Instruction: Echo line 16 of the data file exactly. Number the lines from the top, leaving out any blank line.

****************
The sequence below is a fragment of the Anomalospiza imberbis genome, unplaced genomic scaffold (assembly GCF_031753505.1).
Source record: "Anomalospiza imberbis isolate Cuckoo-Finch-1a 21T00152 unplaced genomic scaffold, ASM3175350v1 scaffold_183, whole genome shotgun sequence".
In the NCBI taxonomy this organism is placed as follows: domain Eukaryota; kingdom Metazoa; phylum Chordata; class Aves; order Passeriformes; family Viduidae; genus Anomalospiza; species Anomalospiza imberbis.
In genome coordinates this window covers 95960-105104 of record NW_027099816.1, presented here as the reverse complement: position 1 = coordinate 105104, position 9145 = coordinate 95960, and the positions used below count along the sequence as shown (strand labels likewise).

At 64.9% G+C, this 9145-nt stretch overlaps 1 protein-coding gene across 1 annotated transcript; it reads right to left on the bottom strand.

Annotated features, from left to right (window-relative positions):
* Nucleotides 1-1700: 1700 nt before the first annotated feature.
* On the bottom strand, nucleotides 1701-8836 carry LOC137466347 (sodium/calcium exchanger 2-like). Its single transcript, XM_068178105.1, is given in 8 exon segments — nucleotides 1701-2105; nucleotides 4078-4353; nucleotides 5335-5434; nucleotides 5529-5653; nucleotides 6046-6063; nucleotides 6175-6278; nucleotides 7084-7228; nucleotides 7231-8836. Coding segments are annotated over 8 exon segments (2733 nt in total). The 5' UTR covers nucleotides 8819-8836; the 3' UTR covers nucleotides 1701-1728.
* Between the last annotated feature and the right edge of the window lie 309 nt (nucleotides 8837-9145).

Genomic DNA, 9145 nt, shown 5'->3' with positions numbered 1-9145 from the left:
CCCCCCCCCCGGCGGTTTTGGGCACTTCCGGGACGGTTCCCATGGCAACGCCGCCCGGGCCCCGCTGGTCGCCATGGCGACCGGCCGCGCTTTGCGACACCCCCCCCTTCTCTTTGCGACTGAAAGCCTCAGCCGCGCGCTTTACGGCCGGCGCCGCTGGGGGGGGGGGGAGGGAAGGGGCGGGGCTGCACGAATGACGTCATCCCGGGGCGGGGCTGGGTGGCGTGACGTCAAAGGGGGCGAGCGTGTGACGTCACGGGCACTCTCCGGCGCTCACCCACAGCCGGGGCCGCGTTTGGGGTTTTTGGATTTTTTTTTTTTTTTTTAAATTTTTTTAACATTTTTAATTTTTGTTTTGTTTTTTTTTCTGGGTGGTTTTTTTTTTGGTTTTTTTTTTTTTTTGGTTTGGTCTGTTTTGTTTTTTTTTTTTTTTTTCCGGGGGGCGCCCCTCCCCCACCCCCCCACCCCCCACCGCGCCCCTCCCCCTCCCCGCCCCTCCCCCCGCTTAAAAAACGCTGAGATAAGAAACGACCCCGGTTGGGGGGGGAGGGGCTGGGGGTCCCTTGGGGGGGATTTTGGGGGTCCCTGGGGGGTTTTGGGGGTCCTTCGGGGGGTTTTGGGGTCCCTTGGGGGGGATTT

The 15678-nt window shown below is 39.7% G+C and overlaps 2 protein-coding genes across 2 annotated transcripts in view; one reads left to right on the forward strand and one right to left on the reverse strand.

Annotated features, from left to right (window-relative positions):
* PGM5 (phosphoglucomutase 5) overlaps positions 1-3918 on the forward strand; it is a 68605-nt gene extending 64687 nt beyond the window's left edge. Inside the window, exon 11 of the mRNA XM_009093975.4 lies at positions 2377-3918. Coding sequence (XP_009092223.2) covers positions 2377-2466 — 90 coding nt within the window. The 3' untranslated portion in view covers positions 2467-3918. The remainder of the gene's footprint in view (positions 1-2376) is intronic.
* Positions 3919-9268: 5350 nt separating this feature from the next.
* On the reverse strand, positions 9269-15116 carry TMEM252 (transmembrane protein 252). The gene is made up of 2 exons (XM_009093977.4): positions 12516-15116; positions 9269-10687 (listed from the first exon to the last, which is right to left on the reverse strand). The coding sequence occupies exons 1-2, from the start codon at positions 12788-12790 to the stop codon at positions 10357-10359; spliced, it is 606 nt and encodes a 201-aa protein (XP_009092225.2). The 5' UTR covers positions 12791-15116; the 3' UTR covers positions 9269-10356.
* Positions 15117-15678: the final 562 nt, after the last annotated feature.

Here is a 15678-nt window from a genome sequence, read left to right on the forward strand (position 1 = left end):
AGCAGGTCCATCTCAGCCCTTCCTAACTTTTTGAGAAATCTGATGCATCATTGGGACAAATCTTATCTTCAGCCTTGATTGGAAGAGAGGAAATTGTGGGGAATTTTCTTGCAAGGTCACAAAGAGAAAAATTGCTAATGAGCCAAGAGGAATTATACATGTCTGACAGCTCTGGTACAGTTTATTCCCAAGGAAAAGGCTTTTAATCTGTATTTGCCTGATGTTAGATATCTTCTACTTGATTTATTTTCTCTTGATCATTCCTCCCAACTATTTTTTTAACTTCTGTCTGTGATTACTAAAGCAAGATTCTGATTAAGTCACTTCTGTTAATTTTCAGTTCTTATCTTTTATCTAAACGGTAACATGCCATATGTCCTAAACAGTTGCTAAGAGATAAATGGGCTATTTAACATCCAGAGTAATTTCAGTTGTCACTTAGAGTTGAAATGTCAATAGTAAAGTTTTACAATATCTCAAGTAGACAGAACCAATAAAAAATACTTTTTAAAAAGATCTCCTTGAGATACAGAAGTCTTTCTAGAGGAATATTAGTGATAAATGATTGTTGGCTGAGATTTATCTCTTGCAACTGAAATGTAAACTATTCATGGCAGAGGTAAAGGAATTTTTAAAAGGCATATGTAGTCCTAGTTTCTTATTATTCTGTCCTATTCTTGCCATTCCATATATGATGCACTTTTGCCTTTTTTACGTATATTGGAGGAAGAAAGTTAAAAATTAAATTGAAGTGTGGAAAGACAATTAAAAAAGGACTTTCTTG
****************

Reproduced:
* On the reverse strand, positions 9269-15116 carry TMEM252 (transmembrane protein 252). The gene is made up of 2 exons (XM_009093977.4): positions 12516-15116; positions 9269-10687 (listed from the first exon to the last, which is right to left on the reverse strand). The coding sequence occupies exons 1-2, from the start codon at positions 12788-12790 to the stop codon at positions 10357-10359; spliced, it is 606 nt and encodes a 201-aa protein (XP_009092225.2). The 5' UTR covers positions 12791-15116; the 3' UTR covers positions 9269-10356.